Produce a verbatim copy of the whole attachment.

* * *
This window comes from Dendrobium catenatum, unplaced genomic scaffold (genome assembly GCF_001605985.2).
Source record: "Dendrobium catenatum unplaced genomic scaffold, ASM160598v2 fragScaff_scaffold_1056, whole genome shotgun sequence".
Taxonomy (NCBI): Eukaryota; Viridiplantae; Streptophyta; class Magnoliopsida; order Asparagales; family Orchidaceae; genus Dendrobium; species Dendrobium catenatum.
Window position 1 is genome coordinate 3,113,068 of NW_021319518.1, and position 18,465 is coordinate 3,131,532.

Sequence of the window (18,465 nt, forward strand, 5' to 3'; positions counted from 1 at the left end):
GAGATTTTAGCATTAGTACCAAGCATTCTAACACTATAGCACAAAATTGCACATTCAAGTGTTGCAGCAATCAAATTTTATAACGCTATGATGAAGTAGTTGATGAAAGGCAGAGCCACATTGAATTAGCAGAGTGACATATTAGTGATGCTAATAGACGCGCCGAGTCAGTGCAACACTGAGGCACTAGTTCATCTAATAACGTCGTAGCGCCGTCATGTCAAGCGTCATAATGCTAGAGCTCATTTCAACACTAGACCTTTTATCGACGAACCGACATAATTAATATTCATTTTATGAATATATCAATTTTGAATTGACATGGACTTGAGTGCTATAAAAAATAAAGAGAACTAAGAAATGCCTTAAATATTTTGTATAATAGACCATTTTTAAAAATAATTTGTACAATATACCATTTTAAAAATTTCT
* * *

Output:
This window comes from Dendrobium catenatum, unplaced genomic scaffold (genome assembly GCF_001605985.2).
Source record: "Dendrobium catenatum unplaced genomic scaffold, ASM160598v2 fragScaff_scaffold_1056, whole genome shotgun sequence".
Taxonomy (NCBI): Eukaryota; Viridiplantae; Streptophyta; class Magnoliopsida; order Asparagales; family Orchidaceae; genus Dendrobium; species Dendrobium catenatum.
Window position 1 is genome coordinate 3,113,068 of NW_021319518.1, and position 18,465 is coordinate 3,131,532.

Sequence of the window (18,465 nt, forward strand, 5' to 3'; positions counted from 1 at the left end):
GAGATTTTAGCATTAGTACCAAGCATTCTAACACTATAGCACAAAATTGCACATTCAAGTGTTGCAGCAATCAAATTTTATAACGCTATGATGAAGTAGTTGATGAAAGGCAGAGCCACATTGAATTAGCAGAGTGACATATTAGTGATGCTAATAGACGCGCCGAGTCAGTGCAACACTGAGGCACTAGTTCATCTAATAACGTCGTAGCGCCGTCATGTCAAGCGTCATAATGCTAGAGCTCATTTCAACACTAGACCTTTTATCGACGAACCGACATAATTAATATTCATTTTATGAATATATCAATTTTGAATTGACATGGACTTGAGTGCTATAAAAAATAAAGAGAACTAAGAAATGCCTTAAATATTTTGTATAATAGACCATTTTTAAAAATAATTTGTACAATATACCATTTTAAAAATTTCT